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monkey_forms.gemspec

README.md

MonkeyForms::Form is an ActiveModel-compliant interface between your controllers and models (or whatever you are saving the data to).

NOTE There is a much better version at http://github.com/joevandyk/cat_forms.
Attribute handling is greatly improved.

MonkeyForms supports multi-page wizards and validation groups.

class OrderForm
  include MonkeyForms::Form
  form_name 'cart'
  form_attributes :name, :address, :city, :state, :zip 

  validates :name, :presence => true

  # Save the data however you want.
  def save
    address = Address.new(:street => address, :city => city, :state => state, :zip => zip)
    OrderService.place_order(:the_name => name, :address => address)
  end
end


In your controller:
  def new
    @cart = OrderForm.new
  end
  def create
    @cart = OrderForm.new(:form => params[:cart])
    if @cart.valid?
      @cart.save
      redirect_to "/thanks"
    else
      render :action => 'new'
    end
  end
end

In your view:
  = form_for @cart do |f|
    = f.text_field :name
    = f.text_field :address
    = f.text_field :city
    = # etc
    = f.submit

A more complex multi-page order process. State is remembered in a cookie; the form params are merged into the cookie's state on each request.

class OrderForm
  include MonkeyForms::Form

  # Declares a few attributes on the form.
  form_attributes :name, :email, :city, :state, :line_items
  custom_attributes :user_id
  form_name :cart

  # This form serializes the submit into a gzip'd cookie with a name
  # of 'order_cookie'.
  set_form_storage(
    MonkeyForms::Serializers::GzipCookie.new(
      :name => 'order_cookie',
      :domain => 'test.domain.com',
      :secure => true,
      :httponly => true))

  after_initialize :set_default_state

  # We must submit an email address for the form to validate.
  validates :email, :presence => true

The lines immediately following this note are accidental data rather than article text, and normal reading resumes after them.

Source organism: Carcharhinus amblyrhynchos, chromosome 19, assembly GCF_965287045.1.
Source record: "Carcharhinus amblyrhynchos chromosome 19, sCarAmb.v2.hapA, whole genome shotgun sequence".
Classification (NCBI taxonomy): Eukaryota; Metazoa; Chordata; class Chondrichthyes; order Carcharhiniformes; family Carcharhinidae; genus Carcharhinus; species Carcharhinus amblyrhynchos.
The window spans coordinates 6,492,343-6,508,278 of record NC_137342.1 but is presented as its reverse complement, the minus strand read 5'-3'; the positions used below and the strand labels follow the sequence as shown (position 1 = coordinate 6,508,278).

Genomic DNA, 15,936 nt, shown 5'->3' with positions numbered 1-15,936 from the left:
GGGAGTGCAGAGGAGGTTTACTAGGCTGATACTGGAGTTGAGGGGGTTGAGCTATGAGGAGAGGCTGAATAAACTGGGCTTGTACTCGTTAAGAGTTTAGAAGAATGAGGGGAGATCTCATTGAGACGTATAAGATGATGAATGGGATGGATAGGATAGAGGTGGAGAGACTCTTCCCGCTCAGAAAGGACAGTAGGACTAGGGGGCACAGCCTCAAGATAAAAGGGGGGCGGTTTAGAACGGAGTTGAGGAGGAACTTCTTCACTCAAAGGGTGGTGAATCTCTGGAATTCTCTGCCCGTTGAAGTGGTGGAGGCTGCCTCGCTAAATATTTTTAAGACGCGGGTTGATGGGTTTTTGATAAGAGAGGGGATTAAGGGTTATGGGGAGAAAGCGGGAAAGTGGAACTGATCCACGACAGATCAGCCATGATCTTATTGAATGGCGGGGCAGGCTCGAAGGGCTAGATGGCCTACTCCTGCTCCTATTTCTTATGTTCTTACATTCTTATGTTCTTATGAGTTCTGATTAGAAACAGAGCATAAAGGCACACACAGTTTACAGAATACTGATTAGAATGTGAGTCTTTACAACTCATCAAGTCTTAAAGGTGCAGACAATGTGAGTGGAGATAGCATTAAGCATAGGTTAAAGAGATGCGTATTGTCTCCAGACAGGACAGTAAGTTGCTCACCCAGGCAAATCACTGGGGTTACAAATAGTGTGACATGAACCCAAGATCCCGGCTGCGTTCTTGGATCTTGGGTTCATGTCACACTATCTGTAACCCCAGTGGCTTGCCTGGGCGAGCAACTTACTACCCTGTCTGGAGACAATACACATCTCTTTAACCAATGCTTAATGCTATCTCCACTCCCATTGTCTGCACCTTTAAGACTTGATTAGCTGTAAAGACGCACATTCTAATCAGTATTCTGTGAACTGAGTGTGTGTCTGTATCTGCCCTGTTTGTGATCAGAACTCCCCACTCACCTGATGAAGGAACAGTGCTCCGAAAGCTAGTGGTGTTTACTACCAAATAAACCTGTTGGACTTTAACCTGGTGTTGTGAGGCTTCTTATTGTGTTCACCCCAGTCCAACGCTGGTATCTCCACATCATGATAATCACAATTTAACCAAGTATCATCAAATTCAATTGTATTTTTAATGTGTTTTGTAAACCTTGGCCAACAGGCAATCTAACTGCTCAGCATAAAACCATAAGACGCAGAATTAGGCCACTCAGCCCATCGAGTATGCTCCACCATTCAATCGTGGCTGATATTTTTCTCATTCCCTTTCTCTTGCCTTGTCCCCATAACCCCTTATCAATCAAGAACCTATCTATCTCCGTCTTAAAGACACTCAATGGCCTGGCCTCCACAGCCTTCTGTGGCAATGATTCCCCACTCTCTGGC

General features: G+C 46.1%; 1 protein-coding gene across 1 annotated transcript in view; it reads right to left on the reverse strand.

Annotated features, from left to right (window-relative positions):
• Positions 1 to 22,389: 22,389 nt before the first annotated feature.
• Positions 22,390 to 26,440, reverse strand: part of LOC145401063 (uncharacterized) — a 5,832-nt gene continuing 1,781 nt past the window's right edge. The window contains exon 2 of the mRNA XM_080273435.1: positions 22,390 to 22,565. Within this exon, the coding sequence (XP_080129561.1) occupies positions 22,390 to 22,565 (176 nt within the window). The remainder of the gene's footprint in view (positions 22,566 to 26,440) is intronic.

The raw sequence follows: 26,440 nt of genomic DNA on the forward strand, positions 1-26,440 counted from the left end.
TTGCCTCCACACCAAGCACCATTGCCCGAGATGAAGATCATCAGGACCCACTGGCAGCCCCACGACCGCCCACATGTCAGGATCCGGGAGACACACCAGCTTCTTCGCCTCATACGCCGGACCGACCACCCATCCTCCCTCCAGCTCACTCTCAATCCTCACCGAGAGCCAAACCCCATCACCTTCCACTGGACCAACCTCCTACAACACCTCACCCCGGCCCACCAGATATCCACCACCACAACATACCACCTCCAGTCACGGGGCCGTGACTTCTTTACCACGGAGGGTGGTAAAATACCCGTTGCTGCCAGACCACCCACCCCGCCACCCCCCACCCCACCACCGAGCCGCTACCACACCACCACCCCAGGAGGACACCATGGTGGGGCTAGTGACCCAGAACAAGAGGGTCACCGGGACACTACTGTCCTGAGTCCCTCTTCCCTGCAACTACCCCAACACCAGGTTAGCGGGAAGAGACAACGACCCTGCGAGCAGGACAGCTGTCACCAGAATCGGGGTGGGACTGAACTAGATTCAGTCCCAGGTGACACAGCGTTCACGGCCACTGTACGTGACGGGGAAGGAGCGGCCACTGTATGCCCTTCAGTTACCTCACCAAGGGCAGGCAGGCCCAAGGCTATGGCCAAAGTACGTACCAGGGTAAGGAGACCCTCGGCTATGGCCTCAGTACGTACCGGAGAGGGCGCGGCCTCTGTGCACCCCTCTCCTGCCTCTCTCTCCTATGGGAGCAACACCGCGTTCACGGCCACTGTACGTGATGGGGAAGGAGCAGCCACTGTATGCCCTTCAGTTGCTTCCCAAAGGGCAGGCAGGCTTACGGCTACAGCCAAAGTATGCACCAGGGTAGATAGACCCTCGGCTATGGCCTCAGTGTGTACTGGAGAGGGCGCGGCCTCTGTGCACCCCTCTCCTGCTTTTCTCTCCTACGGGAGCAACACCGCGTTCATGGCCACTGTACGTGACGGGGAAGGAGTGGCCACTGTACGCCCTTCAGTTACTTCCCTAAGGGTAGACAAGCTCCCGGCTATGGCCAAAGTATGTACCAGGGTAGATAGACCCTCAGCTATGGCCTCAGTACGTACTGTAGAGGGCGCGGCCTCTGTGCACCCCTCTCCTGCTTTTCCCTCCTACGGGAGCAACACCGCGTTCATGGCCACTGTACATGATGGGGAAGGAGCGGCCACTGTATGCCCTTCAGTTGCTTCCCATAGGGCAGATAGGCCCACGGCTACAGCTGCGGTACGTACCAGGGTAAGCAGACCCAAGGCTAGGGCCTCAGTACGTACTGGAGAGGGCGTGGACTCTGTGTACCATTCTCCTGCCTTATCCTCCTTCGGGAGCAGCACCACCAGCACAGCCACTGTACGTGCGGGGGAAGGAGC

validation_group :cart do
    # Scope some of the validation checks
    validates :name, :presence => true
  end

  validation_group :address do
    validates :city,  :presence => true
    validates :state, :presence => true
  end

  # This is a method that uses some form attributes.
  def person
    "#{ name } <#{ email }>"
  end

  private

  def set_default_state
    if state.blank?
      self.state = "WA"
    end
  end
end


class Controller
  before_filter :load_cart
  # Name / Email
  def page1
    if request.post?
      if group.valid?(:name)
        redirect_to "/page2"
      end
    end
  end

  # Address
  def page2
    if request.post?
      if group.valid?(:address)
        # whatever..
      end
    end
  end

  private

  def load_cart
    @cart = OrderForm::Form.new(:form => params[:cart]
  end
end

The validation_group code is modified from https://github.com/adzap/grouped_validations

This is pretty similar to the Presenter Pattern as described by Jay Fields, by the way. http://blog.jayfields.com/2007/03/rails-presenter-pattern.html

There is a sample sinatra application in test/sinatra. Run with: cd test/sinatra rackup config.ru

??? WHY ???

Moving the form logic to a separate class has a ton of advantages:

  • Keeps the controller really simple.
  • Makes it easier to test. You can write tests directly against the form handling class.
  • Classes should do one thing.
  • You can have complex validations.
  • Your ActiveRecord models can probably become simpler.
  • Since the form handling logic is encapsulated into one class, you can use inheritance, modules, etc.
  • You want to move away from ActiveRecord? It's no problem -- just change how the form values are saved in the #save method.
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